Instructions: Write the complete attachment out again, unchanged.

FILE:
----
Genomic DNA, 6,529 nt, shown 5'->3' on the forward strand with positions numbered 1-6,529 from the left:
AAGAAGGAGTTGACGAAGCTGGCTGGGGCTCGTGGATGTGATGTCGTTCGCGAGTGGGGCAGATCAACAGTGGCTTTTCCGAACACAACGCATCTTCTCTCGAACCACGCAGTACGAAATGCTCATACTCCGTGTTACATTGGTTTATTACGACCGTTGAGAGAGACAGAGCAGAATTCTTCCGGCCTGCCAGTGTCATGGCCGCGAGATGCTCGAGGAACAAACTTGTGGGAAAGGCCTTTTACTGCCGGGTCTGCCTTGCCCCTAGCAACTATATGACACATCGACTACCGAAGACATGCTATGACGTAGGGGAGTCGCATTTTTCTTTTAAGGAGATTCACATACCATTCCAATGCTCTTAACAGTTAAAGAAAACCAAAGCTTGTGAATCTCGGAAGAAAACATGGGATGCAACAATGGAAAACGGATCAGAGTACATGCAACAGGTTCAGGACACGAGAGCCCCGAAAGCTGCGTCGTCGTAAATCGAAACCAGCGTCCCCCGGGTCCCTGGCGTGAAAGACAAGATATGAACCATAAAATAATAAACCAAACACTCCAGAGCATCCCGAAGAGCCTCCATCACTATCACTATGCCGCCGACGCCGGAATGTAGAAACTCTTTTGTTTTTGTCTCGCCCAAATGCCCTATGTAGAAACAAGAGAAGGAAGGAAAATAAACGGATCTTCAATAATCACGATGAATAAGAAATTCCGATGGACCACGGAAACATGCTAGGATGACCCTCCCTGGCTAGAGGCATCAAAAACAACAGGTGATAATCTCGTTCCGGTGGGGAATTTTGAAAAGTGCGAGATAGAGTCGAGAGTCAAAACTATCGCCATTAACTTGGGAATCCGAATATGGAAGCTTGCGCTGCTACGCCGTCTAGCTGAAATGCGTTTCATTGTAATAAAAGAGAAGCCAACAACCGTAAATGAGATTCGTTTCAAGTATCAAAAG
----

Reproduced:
Genomic DNA, 6,529 nt, shown 5'->3' on the forward strand with positions numbered 1-6,529 from the left:
AAGAAGGAGTTGACGAAGCTGGCTGGGGCTCGTGGATGTGATGTCGTTCGCGAGTGGGGCAGATCAACAGTGGCTTTTCCGAACACAACGCATCTTCTCTCGAACCACGCAGTACGAAATGCTCATACTCCGTGTTACATTGGTTTATTACGACCGTTGAGAGAGACAGAGCAGAATTCTTCCGGCCTGCCAGTGTCATGGCCGCGAGATGCTCGAGGAACAAACTTGTGGGAAAGGCCTTTTACTGCCGGGTCTGCCTTGCCCCTAGCAACTATATGACACATCGACTACCGAAGACATGCTATGACGTAGGGGAGTCGCATTTTTCTTTTAAGGAGATTCACATACCATTCCAATGCTCTTAACAGTTAAAGAAAACCAAAGCTTGTGAATCTCGGAAGAAAACATGGGATGCAACAATGGAAAACGGATCAGAGTACATGCAACAGGTTCAGGACACGAGAGCCCCGAAAGCTGCGTCGTCGTAAATCGAAACCAGCGTCCCCCGGGTCCCTGGCGTGAAAGACAAGATATGAACCATAAAATAATAAACCAAACACTCCAGAGCATCCCGAAGAGCCTCCATCACTATCACTATGCCGCCGACGCCGGAATGTAGAAACTCTTTTGTTTTTGTCTCGCCCAAATGCCCTATGTAGAAACAAGAGAAGGAAGGAAAATAAACGGATCTTCAATAATCACGATGAATAAGAAATTCCGATGGACCACGGAAACATGCTAGGATGACCCTCCCTGGCTAGAGGCATCAAAAACAACAGGTGATAATCTCGTTCCGGTGGGGAATTTTGAAAAGTGCGAGATAGAGTCGAGAGTCAAAACTATCGCCATTAACTTGGGAATCCGAATATGGAAGCTTGCGCTGCTACGCCGTCTAGCTGAAATGCGTTTCATTGTAATAAAAGAGAAGCCAACAACCGTAAATGAGATTCGTTTCAAGTATCAAAAG